“There was a true test of faith when many members of the Church, once advocates for the poor, the marginalised, and the helpless, suddenly became silent in the face of the previous administration’s abuses, which we are still trying to rectify to this very day,” Mr Aquino said.

Filipino Catholic devotees gather outside the Manila Cathedral as they wait to celebrate a mass with Pope Francis in Manila, Philippines, 16 January 2015Many people began waiting outside the cathedral in Manila for the Mass in the early hours of Friday
Pope Francis, left, and Philippine President Benigno Aquino III stand together during the welcoming ceremony Friday, 16 January 2015 at the Presidential Palace grounds in Manila, PhilippinesPresident Benigno Aquino (R) hosted a welcome ceremony for the Pope at the presidential palace on Friday.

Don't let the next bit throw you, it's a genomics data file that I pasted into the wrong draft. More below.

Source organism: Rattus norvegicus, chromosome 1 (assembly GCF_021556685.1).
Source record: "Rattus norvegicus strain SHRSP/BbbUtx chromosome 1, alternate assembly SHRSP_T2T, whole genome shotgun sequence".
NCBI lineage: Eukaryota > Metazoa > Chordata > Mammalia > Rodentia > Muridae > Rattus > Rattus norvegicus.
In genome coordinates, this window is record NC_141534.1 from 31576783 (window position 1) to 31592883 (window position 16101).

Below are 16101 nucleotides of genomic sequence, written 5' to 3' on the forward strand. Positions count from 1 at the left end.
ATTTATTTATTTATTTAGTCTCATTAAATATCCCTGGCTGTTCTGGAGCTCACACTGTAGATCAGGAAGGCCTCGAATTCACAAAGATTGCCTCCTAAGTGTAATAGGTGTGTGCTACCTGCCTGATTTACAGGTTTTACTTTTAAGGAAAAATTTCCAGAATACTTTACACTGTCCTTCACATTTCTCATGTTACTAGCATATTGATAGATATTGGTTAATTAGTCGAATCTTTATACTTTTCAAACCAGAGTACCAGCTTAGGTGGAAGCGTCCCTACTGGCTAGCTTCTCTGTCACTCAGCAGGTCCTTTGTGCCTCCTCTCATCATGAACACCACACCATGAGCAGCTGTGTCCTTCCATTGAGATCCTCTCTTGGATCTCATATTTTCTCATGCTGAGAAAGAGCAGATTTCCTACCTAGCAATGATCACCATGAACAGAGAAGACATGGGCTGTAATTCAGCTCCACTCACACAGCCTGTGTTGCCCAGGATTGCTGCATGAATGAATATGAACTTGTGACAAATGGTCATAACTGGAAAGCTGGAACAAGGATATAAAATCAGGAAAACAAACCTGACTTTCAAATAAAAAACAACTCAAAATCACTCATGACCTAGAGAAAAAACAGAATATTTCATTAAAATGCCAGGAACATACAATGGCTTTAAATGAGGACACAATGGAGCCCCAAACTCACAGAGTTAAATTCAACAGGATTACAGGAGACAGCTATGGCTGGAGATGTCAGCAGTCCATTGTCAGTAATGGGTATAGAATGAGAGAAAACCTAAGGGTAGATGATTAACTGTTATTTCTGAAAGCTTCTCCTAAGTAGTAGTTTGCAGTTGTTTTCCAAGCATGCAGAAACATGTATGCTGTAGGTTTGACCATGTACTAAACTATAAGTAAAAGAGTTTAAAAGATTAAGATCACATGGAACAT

Hula, Fortune Telling at surrounding Quiapo

“Did you know about the fortune teller who was also a contortionist?”


“She can see her own end.”

That, folks, is Peter’s rather pathetic attempt at a joke. 😉
I had an attack of nostalgia and went revisiting our enomous amount of photographs taken when we were in the Philippines.

I came across our photos when we went to Quiapo, where I had that bright idea of having my fortune told.

My mother and sister who do not believe in this kind of hokus pocus indulged my fancy nevertheless.

So went we looked for a manghuhula, a fortune teller.  They are usually scattered just outside the church, parked in their little bangkito (stool) waiting for suckers, sorry clients, like me! 🙂